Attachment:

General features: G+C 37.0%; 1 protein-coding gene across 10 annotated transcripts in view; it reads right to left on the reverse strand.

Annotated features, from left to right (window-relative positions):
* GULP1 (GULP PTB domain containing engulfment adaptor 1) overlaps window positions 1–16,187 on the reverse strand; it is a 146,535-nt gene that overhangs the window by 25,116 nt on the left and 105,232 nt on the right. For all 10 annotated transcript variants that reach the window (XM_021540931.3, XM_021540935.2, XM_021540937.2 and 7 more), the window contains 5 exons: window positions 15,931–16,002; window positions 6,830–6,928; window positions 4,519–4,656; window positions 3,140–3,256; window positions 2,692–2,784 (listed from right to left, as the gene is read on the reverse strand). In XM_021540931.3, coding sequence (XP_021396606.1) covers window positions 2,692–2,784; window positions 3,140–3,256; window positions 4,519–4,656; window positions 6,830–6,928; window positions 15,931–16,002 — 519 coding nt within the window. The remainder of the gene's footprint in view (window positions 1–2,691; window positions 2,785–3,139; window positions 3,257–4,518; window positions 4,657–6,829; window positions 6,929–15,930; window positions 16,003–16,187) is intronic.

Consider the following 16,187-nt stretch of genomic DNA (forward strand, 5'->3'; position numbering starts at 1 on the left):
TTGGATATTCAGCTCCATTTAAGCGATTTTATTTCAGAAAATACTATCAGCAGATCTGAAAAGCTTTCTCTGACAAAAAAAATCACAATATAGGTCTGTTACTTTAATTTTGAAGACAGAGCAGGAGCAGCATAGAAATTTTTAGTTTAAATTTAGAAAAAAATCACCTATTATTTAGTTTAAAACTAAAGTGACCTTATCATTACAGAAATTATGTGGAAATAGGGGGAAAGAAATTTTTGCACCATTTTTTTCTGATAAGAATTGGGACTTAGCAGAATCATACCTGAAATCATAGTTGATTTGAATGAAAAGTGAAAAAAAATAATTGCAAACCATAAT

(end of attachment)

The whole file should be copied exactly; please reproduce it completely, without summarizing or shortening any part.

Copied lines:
General features: G+C 37.0%; 1 protein-coding gene across 10 annotated transcripts in view; it reads right to left on the reverse strand.

Annotated features, from left to right (window-relative positions):
* GULP1 (GULP PTB domain containing engulfment adaptor 1) overlaps window positions 1–16,187 on the reverse strand; it is a 146,535-nt gene that overhangs the window by 25,116 nt on the left and 105,232 nt on the right. For all 10 annotated transcript variants that reach the window (XM_021540931.3, XM_021540935.2, XM_021540937.2 and 7 more), the window contains 5 exons: window positions 15,931–16,002; window positions 6,830–6,928; window positions 4,519–4,656; window positions 3,140–3,256; window positions 2,692–2,784 (listed from right to left, as the gene is read on the reverse strand). In XM_021540931.3, coding sequence (XP_021396606.1) covers window positions 2,692–2,784; window positions 3,140–3,256; window positions 4,519–4,656; window positions 6,830–6,928; window positions 15,931–16,002 — 519 coding nt within the window. The remainder of the gene's footprint in view (window positions 1–2,691; window positions 2,785–3,139; window positions 3,257–4,518; window positions 4,657–6,829; window positions 6,929–15,930; window positions 16,003–16,187) is intronic.

Consider the following 16,187-nt stretch of genomic DNA (forward strand, 5'->3'; position numbering starts at 1 on the left):
TTGGATATTCAGCTCCATTTAAGCGATTTTATTTCAGAAAATACTATCAGCAGATCTGAAAAGCTTTCTCTGACAAAAAAAATCACAATATAGGTCTGTTACTTTAATTTTGAAGACAGAGCAGGAGCAGCATAGAAATTTTTAGTTTAAATTTAGAAAAAAATCACCTATTATTTAGTTTAAAACTAAAGTGACCTTATCATTACAGAAATTATGTGGAAATAGGGGGAAAGAAATTTTTGCACCATTTTTTTCTGATAAGAATTGGGACTTAGCAGAATCATACCTGAAATCATAGTTGATTTGAATGAAAAGTGAAAAAAAATAATTGCAAACCATAAT